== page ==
Iraqi Kurdish forces are deliberately destroying Arab villages under their control, according to an Amnesty International report released on Wednesday. The human rights group said these actions could amount to war crimes.
Kurdish forces have bulldozed, blown up and burned down thousands of homes in Arab villages recaptured from the Islamic State group, the report said.
"The forced displacement of civilians and the deliberate destruction of homes and property without military justification may amount to war crimes," said Donatella Rovera of Amnesty International in a statement.
Rovera, who carried out the field research for the report, said the group also found that Arab civilians were barred from returning to their villages by Kurdish forces. The Kurdish Regional Government (KRG) in Iraq has said civilians are being prevented from returning to their homes for their own safety, citing the dangers of explosive booby-traps and homemade bombs that Islamic State of Iraq and Syria (ISIS) often leaves behind when it retreats.
"By barring the displaced from returning to their villages and destroying their homes KRG forces are further exacerbating their suffering," Rovera said in a statement.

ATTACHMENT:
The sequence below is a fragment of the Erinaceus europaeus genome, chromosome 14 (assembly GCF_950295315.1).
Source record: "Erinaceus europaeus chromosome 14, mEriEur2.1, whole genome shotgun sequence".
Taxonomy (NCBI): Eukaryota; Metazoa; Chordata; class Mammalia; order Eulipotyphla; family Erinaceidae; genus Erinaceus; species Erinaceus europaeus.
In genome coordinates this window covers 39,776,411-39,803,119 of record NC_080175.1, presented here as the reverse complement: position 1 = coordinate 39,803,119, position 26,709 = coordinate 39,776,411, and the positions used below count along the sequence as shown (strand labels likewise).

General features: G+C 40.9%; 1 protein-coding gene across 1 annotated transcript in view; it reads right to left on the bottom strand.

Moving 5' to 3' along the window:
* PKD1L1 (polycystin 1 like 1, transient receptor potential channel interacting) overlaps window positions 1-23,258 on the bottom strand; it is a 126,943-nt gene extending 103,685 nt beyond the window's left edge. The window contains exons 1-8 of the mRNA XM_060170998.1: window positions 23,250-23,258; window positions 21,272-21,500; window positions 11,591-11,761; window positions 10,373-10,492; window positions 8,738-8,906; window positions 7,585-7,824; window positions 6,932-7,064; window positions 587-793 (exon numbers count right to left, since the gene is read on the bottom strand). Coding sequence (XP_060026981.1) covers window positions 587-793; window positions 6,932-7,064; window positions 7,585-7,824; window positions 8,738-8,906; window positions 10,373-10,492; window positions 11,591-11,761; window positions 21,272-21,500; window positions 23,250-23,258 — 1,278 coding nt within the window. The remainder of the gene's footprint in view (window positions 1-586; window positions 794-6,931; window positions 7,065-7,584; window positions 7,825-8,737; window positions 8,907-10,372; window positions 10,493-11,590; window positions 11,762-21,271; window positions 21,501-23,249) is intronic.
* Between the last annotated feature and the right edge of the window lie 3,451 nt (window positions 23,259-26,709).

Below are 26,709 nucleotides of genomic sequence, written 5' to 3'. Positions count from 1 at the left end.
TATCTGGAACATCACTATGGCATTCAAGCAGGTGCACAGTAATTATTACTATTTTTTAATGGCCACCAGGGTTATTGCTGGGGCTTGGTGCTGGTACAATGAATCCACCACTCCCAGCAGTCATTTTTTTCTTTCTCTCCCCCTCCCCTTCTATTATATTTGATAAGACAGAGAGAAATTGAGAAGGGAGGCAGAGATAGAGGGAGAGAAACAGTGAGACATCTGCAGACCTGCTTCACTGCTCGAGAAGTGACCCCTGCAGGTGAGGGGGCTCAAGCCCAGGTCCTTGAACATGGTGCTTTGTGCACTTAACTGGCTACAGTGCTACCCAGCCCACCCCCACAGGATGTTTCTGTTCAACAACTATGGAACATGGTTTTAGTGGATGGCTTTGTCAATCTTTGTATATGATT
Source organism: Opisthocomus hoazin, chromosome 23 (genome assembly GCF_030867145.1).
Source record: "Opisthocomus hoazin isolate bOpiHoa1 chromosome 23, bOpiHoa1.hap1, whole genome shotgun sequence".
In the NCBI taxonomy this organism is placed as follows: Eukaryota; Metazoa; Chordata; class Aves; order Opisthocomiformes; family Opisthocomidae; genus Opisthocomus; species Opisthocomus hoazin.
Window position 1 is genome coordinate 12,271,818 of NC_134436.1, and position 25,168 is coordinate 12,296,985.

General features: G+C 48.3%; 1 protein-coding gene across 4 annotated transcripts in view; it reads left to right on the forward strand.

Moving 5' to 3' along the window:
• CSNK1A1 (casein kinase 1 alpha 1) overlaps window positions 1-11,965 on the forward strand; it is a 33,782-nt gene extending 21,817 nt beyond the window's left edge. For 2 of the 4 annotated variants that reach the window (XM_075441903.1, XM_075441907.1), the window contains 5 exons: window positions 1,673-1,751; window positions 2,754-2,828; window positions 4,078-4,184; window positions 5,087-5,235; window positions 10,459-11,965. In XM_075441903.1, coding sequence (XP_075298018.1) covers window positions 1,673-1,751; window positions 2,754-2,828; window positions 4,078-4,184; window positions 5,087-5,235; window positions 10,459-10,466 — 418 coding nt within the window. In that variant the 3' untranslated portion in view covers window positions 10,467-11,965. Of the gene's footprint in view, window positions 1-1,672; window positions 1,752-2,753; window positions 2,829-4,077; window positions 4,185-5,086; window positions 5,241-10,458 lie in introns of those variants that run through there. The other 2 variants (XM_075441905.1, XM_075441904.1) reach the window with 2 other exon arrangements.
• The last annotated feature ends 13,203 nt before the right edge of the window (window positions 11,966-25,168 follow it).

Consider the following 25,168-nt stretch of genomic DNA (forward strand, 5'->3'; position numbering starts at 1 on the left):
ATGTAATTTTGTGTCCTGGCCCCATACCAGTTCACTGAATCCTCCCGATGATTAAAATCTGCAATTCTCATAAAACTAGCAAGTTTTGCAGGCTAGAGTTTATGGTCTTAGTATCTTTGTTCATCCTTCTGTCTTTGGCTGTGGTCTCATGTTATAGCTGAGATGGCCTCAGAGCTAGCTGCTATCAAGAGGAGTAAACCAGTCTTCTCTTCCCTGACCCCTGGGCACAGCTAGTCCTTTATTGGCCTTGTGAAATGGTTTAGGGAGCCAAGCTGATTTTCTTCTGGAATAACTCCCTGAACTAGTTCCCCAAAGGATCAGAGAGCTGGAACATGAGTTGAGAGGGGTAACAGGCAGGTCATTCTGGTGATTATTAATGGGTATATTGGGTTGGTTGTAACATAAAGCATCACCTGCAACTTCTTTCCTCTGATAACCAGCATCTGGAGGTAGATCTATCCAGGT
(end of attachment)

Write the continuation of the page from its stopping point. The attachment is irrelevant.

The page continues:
In the fight against ISIS, the United States has closely supported Iraq's Kurdish forces also known as the Peshmerga with airstrikes, intelligence sharing and training programs.
The Peshmerga carried out the attacks in retaliation for alleged support for ISIS within Arab communities, the report said. The villages detailed were previously under Arab rule, but came under Kurdish control when Peshmerga fighters pushed back ISIS last year.
The Islamic State group still control large parts of Iraq after sweeping across the country in the summer of 2014 and overrunning Iraq's second largest city of Mosul in the north. In August 2014, the group advanced on Irbil, the capital of Iraq's Kurdish region, prompting U.S.-led airstrikes that have supported the Kurdish offensive against ISIS.